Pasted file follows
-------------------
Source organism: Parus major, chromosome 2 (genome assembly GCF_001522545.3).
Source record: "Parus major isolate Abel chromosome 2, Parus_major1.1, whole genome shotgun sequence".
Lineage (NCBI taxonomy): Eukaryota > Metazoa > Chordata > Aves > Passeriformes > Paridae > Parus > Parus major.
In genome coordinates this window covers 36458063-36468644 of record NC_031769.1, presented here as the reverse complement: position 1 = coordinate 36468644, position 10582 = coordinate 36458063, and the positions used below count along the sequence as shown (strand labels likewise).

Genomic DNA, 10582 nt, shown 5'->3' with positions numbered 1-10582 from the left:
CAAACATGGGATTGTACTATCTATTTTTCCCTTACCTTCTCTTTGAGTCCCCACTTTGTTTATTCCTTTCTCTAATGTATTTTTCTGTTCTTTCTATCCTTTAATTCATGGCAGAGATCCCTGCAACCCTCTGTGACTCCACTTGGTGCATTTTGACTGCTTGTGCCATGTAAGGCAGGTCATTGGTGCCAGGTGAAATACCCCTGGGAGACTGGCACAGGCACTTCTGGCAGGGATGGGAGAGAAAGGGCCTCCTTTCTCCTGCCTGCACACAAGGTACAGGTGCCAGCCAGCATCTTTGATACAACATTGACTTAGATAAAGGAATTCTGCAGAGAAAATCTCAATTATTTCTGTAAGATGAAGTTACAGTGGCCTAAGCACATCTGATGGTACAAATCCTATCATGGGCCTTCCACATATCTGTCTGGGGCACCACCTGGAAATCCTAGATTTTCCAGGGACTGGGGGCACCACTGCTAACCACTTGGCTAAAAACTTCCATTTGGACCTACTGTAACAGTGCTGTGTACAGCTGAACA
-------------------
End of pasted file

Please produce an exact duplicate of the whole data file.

Source organism: Parus major, chromosome 2 (genome assembly GCF_001522545.3).
Source record: "Parus major isolate Abel chromosome 2, Parus_major1.1, whole genome shotgun sequence".
Lineage (NCBI taxonomy): Eukaryota > Metazoa > Chordata > Aves > Passeriformes > Paridae > Parus > Parus major.
In genome coordinates this window covers 36458063-36468644 of record NC_031769.1, presented here as the reverse complement: position 1 = coordinate 36468644, position 10582 = coordinate 36458063, and the positions used below count along the sequence as shown (strand labels likewise).

Genomic DNA, 10582 nt, shown 5'->3' with positions numbered 1-10582 from the left:
CAAACATGGGATTGTACTATCTATTTTTCCCTTACCTTCTCTTTGAGTCCCCACTTTGTTTATTCCTTTCTCTAATGTATTTTTCTGTTCTTTCTATCCTTTAATTCATGGCAGAGATCCCTGCAACCCTCTGTGACTCCACTTGGTGCATTTTGACTGCTTGTGCCATGTAAGGCAGGTCATTGGTGCCAGGTGAAATACCCCTGGGAGACTGGCACAGGCACTTCTGGCAGGGATGGGAGAGAAAGGGCCTCCTTTCTCCTGCCTGCACACAAGGTACAGGTGCCAGCCAGCATCTTTGATACAACATTGACTTAGATAAAGGAATTCTGCAGAGAAAATCTCAATTATTTCTGTAAGATGAAGTTACAGTGGCCTAAGCACATCTGATGGTACAAATCCTATCATGGGCCTTCCACATATCTGTCTGGGGCACCACCTGGAAATCCTAGATTTTCCAGGGACTGGGGGCACCACTGCTAACCACTTGGCTAAAAACTTCCATTTGGACCTACTGTAACAGTGCTGTGTACAGCTGAACA